The particular interest in this recording is that it is the first in a cycle of Nielsen's Symphonies by Osmo Vanska and the BBC Scottish Symphony Orchestra. and appears just as Vanska's remarkable tenure as their principal conductor is ending. His Nielsen concert series was revelaIOry. and this disc is a stunning opening to its recorded c0unterpart.

It comes in a month when Joseph Swensen also conducts the Scottish Chamber Orchestra in the Symphony No I, which should make a fascinating contrast. BIS. a Swedish label. are doing sterling work for Scottish IIIUSIC these days. and also

issue a welcome new disc

of Chamber MUS/c by composer James MacMillan.

(Kenny Mathiesonl


In Between (Compost) om.

Ja/xanova have been making waves for the past five years on the back of genre defying Singles With precision programming and sets at least a year ahead of the game. The only thing behind the times has been the appearance of their debut album. a crime acknowledged in the intro track containing

a simple melodic chant.

‘Something's Missing'.

Then follows a record so surprismg it takes a few spins for the eclectic mix of electronics. live brass. guitars. and vocals from Victor Duplaix. Ursula Rucker and Hawkeye Fanatic to become a stream of consciousness as our brains adapt to the complexity and originality of the breakbeat fusion and bold jEl// chords. (Kaleem Aftabl



British Sea Power get rock ‘n’ roll urges

‘Neil Tennant recently criticised Pop Idol for returning pop music to its tedious cabaret origins. which is a bit rich for the man who covered “Where the Streets Have No Name' in the style of a dwarf trapped in a hoover. Still. the greying ex-hack had a point. Bellefire’s cover of U2's ‘All I Want is You‘ (Virgin O ) is nicely produced but utterly anodyne. It‘s followed by LHB. who appear to consist of a bored man rapping over The Police's ‘lnvisible Sun‘. Luckily. the zeitgeisty synthcore of ‘Everybody Sees It In My Face’ (Telstar 0.00 ). is as inexplicably brilliant as these things so often are.

Liam’s vocal on ‘The Hindu Times' (Big Brother .00 ) 30unds a bit disinterested as well, which is a shame. because it has some of the hallmarks of a great Oasis single - a huge Noel riff and a short running time. Among the pups looking to snatch the Mancs long lost title of Most Exciting New Band in the World Ever! are British Sea Power who promise not to ‘try to get you signed up to a mail-out service based in Leamington Spa'. Cheeringly enough. ‘The Spirit Of St Louis/ The Lonely' (Rough Trade 000. ) is fine, urgent rock‘n'roll however you sell it. French funk overlord Etienne De Crecy sounds remarkably perky on the remixed and reissued ‘Prix Choc' (Pias COO. ). a Superb disco dub that extols the values of both sensimelia and marijuana. You wouldn't be surprised if the rather mysterious Custom Blue had dabbled in either substance. and ‘80 Low' (Universal 0”. ) is a blissfully spare soul track that. while vaguely reminiscent of the Lighthouse Family. doesn't quite succumb to the curse of car advert MOR. Daft New Zealand punks The 04. meanwhile, should never be allowed near a car. let alone a car ad. if the avalanche of bilious noise that is ‘Rock‘n'Roll Motherfucker' (SDZ/lnfectious 0000 ) is anything to go by. The Falkland Hill Yaks are a similarly twisted bunch from a small village in Fife who want us to call their deeply perverse and strangely funky take on electronica ‘bovine beat.’ On the strength of 'Get A Grip/ Why Hawaii‘ (No label .000 ) we should take them seriously. No such crazy mantras from The Storm Petrels who believe in ‘No Mess, No Fuss. Just Music'. It's hard to like a band from Brechin. especially one that uses capitals so wantonly, but 'Waiting For The High Time‘ (Frank Records 0000 ) is varied and rewarding. The Sick Anchors (aka Aidan “Arab Strap' Moffat and Stuart ‘Mogwai' Braithwaite) offer a more post-modern form of resistance to pop cabaret culture with their touchingly straight cover of Atomic Kitten's “Whole Again' (Lost Dog 0000 ) providing their own triumph of substance over style. Or should that be the other way round? Record Of The Fortnight, though, goes to Glasgow indie bod Owen McAulay whose bruised balladry lifts ‘The Dig Up EP’ (Sans Culottes 000. ) out of the earth and into the sky. (James Smart)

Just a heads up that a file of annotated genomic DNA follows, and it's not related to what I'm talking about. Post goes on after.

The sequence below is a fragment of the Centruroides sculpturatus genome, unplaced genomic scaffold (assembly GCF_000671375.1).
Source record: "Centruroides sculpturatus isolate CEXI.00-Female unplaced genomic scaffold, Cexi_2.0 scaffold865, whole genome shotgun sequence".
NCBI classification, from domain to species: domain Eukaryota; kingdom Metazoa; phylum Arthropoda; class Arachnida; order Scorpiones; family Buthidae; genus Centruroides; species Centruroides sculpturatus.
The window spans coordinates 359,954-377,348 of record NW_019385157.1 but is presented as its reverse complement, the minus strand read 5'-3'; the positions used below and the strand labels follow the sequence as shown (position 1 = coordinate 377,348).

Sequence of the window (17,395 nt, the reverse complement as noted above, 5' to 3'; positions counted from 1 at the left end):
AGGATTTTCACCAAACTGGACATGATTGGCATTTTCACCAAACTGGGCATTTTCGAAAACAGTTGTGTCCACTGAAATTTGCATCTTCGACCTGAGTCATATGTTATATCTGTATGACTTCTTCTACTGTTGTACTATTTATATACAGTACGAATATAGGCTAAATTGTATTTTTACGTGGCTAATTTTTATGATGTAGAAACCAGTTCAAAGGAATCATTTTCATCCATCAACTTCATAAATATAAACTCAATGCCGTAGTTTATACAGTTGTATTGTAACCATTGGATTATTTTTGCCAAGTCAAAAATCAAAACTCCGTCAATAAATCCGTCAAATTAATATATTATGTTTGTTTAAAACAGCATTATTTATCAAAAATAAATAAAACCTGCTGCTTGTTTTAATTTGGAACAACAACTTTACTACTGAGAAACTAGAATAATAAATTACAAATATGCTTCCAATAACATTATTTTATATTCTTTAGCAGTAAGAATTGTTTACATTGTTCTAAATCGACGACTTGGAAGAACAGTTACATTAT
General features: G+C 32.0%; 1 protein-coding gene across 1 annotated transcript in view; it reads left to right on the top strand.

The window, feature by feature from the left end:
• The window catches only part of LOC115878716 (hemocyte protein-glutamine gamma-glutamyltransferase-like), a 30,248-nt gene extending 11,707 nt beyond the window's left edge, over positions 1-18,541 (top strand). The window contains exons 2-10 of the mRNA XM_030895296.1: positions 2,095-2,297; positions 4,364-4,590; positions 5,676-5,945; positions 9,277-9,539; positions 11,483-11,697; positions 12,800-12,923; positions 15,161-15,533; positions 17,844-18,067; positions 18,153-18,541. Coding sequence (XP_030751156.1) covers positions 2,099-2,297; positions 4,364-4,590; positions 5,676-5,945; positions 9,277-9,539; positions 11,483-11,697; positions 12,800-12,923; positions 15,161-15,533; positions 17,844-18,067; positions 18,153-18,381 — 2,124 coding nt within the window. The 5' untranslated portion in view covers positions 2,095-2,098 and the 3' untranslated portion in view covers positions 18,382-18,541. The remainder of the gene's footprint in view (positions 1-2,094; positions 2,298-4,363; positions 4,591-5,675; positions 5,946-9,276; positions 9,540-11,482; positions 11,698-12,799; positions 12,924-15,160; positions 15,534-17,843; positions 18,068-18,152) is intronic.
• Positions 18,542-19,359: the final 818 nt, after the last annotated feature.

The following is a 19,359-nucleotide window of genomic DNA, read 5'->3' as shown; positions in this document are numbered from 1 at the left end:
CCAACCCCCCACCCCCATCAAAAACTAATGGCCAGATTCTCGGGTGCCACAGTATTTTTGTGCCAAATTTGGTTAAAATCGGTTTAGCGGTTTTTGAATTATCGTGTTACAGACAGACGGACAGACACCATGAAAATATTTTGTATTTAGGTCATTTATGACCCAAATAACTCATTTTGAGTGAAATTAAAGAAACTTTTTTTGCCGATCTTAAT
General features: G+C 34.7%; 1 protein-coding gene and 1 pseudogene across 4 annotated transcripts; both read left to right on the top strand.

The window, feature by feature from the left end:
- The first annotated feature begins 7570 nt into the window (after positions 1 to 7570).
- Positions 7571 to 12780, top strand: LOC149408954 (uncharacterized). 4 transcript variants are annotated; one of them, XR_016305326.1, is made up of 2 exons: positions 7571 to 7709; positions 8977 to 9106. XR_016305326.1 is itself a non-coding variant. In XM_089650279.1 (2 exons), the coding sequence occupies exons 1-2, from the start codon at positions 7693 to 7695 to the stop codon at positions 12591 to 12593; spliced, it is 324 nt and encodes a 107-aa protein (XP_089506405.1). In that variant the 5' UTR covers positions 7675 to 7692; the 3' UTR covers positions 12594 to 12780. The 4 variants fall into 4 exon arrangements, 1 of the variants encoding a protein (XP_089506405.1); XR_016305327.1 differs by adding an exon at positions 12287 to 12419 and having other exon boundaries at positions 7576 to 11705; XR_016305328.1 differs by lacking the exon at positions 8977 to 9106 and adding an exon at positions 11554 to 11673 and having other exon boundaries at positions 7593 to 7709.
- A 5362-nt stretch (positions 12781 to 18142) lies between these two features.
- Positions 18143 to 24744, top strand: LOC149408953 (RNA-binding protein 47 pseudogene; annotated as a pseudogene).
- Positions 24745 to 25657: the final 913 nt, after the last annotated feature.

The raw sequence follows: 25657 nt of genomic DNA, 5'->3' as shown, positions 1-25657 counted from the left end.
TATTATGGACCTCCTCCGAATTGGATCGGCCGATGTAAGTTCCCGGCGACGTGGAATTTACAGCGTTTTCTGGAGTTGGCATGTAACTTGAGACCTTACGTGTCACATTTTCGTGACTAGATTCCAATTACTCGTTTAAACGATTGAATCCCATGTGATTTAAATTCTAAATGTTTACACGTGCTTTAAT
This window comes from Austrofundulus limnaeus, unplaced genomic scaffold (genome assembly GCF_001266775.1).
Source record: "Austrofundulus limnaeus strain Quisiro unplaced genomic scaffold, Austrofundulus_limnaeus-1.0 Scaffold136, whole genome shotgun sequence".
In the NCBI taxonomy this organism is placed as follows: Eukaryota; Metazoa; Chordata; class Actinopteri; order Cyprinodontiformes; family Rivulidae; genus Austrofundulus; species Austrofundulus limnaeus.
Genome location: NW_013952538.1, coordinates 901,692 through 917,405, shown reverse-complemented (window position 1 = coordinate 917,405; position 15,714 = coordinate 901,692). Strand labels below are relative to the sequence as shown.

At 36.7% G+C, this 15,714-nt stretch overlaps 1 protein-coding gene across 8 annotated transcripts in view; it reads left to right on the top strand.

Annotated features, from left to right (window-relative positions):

l I 9:» Apr Ron.) THE LIST 117